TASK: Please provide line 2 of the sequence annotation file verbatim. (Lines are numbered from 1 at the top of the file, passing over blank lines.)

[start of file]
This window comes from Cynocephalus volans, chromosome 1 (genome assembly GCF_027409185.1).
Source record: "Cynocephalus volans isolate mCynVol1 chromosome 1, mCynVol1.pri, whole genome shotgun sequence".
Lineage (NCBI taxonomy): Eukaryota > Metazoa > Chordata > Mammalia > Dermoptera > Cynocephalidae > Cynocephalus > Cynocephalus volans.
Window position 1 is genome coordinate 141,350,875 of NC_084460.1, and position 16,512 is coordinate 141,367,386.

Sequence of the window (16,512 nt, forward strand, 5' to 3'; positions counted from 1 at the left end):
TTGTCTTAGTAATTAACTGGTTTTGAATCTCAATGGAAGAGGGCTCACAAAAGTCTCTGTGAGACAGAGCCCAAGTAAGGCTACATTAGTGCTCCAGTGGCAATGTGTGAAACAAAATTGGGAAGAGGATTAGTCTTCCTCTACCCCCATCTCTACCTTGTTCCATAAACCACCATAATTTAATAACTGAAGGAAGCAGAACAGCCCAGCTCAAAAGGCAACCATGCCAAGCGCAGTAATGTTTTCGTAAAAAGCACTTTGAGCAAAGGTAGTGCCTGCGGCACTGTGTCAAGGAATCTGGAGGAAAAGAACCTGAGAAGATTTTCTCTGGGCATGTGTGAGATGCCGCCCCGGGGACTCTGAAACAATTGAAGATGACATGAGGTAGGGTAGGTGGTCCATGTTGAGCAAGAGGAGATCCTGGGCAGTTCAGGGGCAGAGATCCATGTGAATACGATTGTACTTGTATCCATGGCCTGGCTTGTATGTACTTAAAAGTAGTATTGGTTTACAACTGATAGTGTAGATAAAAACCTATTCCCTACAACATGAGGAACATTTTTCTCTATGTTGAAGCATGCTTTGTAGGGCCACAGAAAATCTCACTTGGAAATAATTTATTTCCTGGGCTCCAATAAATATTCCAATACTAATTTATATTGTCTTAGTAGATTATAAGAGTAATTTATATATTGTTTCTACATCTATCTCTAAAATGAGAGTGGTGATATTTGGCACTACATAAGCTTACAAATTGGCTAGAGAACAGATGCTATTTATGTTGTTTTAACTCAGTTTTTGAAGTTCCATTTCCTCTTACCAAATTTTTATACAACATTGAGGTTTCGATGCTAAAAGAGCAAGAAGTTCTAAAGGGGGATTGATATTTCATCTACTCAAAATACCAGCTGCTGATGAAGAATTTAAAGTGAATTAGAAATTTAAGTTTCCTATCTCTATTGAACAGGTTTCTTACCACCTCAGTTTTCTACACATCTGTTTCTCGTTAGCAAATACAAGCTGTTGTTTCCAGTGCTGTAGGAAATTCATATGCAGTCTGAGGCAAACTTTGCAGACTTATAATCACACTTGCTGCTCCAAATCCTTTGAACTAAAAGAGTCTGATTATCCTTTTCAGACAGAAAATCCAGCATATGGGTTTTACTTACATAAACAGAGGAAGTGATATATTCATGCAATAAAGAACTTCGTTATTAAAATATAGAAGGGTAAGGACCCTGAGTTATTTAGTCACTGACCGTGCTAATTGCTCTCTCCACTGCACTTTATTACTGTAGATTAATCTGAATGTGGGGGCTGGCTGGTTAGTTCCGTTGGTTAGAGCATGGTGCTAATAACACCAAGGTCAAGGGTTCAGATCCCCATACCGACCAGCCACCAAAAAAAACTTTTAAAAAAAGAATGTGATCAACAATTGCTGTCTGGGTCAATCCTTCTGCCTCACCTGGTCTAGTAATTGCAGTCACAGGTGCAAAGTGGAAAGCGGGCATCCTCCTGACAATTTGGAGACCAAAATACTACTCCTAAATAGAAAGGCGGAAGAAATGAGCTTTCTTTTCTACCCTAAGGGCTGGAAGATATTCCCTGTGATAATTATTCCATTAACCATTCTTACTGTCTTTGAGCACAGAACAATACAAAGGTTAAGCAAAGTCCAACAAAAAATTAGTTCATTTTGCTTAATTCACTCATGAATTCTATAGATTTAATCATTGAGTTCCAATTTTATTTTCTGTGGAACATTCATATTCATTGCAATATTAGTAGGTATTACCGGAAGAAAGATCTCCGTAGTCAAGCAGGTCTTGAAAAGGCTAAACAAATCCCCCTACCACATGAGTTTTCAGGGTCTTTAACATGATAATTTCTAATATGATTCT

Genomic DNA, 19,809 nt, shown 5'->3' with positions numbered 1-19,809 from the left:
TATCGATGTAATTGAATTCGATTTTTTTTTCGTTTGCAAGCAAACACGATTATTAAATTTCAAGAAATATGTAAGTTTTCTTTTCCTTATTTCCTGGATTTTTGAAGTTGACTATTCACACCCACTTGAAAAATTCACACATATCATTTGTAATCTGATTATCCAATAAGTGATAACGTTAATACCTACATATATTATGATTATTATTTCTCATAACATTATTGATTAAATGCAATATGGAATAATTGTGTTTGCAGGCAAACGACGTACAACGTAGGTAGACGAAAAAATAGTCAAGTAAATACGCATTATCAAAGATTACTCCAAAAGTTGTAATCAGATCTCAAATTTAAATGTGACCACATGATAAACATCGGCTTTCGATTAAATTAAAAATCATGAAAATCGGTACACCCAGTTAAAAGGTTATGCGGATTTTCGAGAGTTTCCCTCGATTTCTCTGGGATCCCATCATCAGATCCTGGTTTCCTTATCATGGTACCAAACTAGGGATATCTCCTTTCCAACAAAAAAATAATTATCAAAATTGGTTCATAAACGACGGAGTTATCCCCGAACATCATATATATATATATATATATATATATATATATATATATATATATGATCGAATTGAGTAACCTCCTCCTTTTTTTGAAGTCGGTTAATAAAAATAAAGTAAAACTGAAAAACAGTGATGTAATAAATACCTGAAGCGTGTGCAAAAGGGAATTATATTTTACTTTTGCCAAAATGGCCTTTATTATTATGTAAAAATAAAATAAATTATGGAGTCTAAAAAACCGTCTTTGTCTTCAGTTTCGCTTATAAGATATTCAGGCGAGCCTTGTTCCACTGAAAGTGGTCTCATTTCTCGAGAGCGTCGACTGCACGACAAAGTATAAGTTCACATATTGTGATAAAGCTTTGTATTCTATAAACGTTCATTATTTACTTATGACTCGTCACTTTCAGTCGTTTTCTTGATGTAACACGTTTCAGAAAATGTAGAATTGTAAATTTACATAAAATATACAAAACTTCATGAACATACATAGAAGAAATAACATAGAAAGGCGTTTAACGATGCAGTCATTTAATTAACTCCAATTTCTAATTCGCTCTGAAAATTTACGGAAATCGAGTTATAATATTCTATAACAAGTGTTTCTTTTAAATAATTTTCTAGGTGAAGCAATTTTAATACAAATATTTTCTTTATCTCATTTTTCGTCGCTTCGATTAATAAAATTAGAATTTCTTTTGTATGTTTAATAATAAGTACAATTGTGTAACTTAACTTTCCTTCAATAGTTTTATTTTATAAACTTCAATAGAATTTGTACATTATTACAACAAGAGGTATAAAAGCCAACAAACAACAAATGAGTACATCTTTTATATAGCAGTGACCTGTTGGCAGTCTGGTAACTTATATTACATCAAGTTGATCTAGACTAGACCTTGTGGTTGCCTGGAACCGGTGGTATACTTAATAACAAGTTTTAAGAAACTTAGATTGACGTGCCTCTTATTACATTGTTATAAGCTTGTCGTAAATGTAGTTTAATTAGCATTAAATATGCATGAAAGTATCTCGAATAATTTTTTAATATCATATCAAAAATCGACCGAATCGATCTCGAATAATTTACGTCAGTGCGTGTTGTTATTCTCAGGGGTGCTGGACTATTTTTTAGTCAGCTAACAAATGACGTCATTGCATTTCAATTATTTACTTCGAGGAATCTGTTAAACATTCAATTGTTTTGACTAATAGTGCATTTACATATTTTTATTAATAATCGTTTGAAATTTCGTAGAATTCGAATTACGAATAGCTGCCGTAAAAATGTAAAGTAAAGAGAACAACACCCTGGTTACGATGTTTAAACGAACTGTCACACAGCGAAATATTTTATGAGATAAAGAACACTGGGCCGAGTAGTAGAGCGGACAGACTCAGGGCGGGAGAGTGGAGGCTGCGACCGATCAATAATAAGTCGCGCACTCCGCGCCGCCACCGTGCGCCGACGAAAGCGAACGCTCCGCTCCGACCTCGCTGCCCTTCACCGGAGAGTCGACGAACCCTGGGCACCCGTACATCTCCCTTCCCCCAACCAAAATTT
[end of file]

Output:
Source record: "Cynocephalus volans isolate mCynVol1 chromosome 1, mCynVol1.pri, whole genome shotgun sequence".